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Lens scrounging


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#1 Paul Bruening

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Posted 28 November 2008 - 10:08 PM

With so much debate and so many numbers flying back and forth about RED's resolution, I am wondering what sort of lens is most realistic for it. It seems that the lens scrounging has spanned the full gamut of lens qualities. But, what is really "good enough"? It seems to me that a really good SLR lens resolves well in RED's capture limits. I know about the pulling hassles of SLR lenses. I'm just wondering about value for money in glass quality, here. Any kind of opinion is welcome.
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#2 Adrian Sierkowski

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Posted 28 November 2008 - 11:09 PM

Biggest issue I'd worry about with still lenses is color matching between them, ya know? It's not normally something that's uncorrectable, but it's there. Of course you mention the pulling, but also there might be issues with edge to edge sharpness. As still glass isn't up to the same production standards, really, I would say your mileage may vary from lens to lens, so it's important to test out each one to know it's little quirks. That being said if you were going to go the still lens route, I'd go with Nikons, but that's just me. They have some very fast 50mm primes (F1.2) or you can get an older F1.4 for relatively cheap. Also a good deal of their other lenses open up to a F2 or so. I mention this since as you're scrounging for lenses you may well find yourself scrounging for light as well.
All this considered, though; I would really try to get my hands on a "reasonable," cine zoom lens, or a collection of cine primes. I know the sticker shock of lenses (and tripods for that matter, but that's another thing. . . ) sometimes makes my stomach turn, but it's certainly worth it.
Optar Ilumina is supposedly bringing out some S35mm glass in '09. I'd recon on it being about $7000/lens brand new. . .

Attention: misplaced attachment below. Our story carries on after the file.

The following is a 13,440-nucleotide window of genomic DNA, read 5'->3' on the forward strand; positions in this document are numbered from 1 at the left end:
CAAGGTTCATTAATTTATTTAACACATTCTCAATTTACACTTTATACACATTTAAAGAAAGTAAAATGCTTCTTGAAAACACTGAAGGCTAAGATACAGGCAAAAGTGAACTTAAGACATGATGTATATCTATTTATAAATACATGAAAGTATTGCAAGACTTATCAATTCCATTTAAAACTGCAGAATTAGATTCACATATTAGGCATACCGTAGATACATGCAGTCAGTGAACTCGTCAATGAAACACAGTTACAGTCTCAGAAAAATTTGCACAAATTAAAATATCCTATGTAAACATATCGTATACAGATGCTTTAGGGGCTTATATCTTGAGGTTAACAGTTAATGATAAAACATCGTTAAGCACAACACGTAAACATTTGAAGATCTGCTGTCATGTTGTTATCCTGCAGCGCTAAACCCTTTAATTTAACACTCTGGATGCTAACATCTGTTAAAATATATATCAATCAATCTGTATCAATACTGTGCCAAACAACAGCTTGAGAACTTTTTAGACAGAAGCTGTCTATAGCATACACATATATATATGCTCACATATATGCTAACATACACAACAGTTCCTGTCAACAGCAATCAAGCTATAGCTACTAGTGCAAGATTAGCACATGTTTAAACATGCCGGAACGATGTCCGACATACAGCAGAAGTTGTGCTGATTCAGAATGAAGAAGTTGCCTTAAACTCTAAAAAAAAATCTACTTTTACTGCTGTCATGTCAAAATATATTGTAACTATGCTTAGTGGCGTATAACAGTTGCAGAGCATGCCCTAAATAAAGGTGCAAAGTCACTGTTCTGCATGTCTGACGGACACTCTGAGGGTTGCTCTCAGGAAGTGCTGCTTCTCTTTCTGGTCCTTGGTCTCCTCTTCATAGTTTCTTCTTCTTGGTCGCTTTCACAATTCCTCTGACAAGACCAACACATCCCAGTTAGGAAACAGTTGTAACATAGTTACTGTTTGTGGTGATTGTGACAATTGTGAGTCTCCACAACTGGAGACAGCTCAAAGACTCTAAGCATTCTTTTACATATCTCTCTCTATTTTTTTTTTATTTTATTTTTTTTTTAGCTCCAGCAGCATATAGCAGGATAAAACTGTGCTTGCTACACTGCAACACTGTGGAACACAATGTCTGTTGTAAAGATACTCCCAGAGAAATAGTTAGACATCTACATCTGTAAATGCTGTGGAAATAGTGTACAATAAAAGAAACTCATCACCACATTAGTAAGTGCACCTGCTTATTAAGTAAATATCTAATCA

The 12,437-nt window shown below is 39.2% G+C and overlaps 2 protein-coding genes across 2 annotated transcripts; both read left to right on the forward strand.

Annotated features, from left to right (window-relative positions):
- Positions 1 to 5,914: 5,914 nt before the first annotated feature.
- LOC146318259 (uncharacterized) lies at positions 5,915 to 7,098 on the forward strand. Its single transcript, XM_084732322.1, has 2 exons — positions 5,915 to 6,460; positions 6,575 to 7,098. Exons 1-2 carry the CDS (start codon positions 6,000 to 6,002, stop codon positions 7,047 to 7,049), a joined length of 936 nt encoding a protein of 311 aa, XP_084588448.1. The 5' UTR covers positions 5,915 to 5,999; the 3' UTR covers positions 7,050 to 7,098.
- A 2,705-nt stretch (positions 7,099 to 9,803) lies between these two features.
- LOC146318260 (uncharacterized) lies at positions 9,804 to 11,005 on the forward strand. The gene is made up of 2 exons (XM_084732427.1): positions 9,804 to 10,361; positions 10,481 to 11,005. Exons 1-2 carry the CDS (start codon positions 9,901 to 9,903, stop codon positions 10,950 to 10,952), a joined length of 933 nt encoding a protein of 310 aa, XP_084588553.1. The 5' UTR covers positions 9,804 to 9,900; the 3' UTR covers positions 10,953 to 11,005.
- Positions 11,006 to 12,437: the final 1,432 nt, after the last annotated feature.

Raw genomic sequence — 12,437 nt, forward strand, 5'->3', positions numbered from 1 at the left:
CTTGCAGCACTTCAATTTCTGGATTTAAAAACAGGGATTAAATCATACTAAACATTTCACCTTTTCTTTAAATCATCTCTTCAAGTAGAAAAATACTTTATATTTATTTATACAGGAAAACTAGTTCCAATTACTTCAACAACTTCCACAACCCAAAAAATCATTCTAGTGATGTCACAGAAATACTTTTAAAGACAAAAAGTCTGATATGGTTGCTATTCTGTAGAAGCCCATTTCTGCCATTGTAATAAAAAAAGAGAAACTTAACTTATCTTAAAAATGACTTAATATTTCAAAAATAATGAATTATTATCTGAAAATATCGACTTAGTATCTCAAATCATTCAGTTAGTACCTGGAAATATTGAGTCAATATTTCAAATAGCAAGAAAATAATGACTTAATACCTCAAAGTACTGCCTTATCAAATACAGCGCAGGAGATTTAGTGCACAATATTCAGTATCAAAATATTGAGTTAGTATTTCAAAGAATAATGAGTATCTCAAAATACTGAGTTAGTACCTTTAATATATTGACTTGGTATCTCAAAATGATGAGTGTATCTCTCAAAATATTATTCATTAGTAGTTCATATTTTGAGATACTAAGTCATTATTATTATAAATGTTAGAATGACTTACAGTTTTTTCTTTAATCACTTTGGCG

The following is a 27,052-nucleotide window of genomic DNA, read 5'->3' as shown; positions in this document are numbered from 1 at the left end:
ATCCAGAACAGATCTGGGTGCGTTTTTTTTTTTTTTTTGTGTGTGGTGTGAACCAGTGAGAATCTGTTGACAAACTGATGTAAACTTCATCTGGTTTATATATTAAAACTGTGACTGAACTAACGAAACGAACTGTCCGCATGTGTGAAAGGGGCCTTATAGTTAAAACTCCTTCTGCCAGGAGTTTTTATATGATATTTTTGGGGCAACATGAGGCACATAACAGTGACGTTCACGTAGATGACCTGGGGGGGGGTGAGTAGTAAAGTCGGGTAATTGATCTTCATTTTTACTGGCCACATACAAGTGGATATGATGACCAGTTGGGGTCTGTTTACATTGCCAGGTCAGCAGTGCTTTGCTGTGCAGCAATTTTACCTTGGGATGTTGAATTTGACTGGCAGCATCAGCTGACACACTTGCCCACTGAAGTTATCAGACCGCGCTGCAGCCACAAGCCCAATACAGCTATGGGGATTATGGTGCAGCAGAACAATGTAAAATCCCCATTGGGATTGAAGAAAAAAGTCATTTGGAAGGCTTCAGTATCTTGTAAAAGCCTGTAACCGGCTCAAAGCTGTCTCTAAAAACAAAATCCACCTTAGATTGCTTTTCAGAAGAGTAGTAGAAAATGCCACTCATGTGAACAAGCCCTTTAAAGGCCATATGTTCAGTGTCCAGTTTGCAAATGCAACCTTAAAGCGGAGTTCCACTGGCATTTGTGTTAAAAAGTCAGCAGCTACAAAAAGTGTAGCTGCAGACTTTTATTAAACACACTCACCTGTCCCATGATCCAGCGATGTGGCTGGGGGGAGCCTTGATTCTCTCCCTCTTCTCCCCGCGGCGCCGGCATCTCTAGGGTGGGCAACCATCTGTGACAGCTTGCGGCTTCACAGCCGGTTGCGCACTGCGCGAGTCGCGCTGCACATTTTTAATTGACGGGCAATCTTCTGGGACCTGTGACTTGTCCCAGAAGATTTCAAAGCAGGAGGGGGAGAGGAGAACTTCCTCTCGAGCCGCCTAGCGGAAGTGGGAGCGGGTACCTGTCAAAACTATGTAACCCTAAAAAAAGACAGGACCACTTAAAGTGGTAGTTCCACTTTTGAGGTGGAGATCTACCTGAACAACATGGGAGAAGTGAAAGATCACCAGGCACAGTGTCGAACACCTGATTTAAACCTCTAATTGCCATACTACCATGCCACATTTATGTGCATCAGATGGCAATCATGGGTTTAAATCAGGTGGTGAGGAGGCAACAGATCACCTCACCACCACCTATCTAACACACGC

http://www.optarillu...es/super35.html. For the money, something like this
http://www.visualpro...t...=20&Cat3=29
might make more sense.
It all comes down to what you can afford. For the price of 1 cine lens you can get a whole range of still lenses. But the cine lenses will probably treat you better in the long run, as opposed to the Nikon glass. It's also about what type of client you're dealing with, ya know? Is it the type of client who can afford to rent out the cine glass? Then why buy! Or is it the type who can't? If they can't afford cine glass. . .I don't think they'd mine a Nikkor on the front of the Red.
As for the resolution of this or that lens; honestly I don' know them off of the top of my head. Again, something which must be tested, but I'd wager a cine lens would outperform a stills lens in terms of rendering detail for the red's sensor. Again, because the cine lenses are built to much tighter tolerances (as is my understanding.)

my small change.
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#3 Saul Rodgar

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Posted 29 November 2008 - 02:07 PM

Lenses, like anything, I think should be considered in a case by case basis. What is the best equipment needed for the task at hand? Different projects are all approached differently. Obviously, a film noir feature will look different than a baby food commercial. So will the lenses.

While the debate of cine vs sill lenses still rages on, with both sides making a good case for their positions, I have never found anyone who could tell apart a cine vs still lens acquired image in normal footage viewing conditions. I am not talking intentional A/B comparisons. Camera assistants will appreciate using cine lenses for focus pulling, that is a fact.

So I would choose the best lens I can afford, as I always do. Sure, it may not be state of the art technology, but if I don't have a hundred thousand dollars lying around to spend on lenses, well that settles that.

Plus, if you buy cheaper lenses now you can always upgrade later AND if the budget is there you can rent better lenses when you need them. That gives you the best of both worlds.

Edited by Saul Rodgar, 29 November 2008 - 02:08 PM.

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#4 John Sprung

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Posted 01 December 2008 - 06:39 PM

Plus, if you buy cheaper lenses now you can always upgrade later AND if the budget is there you can rent better lenses when you need them. That gives you the best of both worlds.

Actually, one major rental house has made it their policy to only rent their best glass with their cameras. They don't want bodies on the shelf because they ran out of lenses. Lens only rentals are limited to their older stock, what I call "sub-prime" lenses. They've kept older glass in inventory rather than selling it off due to the Red demand.

Russian lenses would seem to be a natural for the cost effective Red owners, are many of you buying Elite's and such?




-- J.S.
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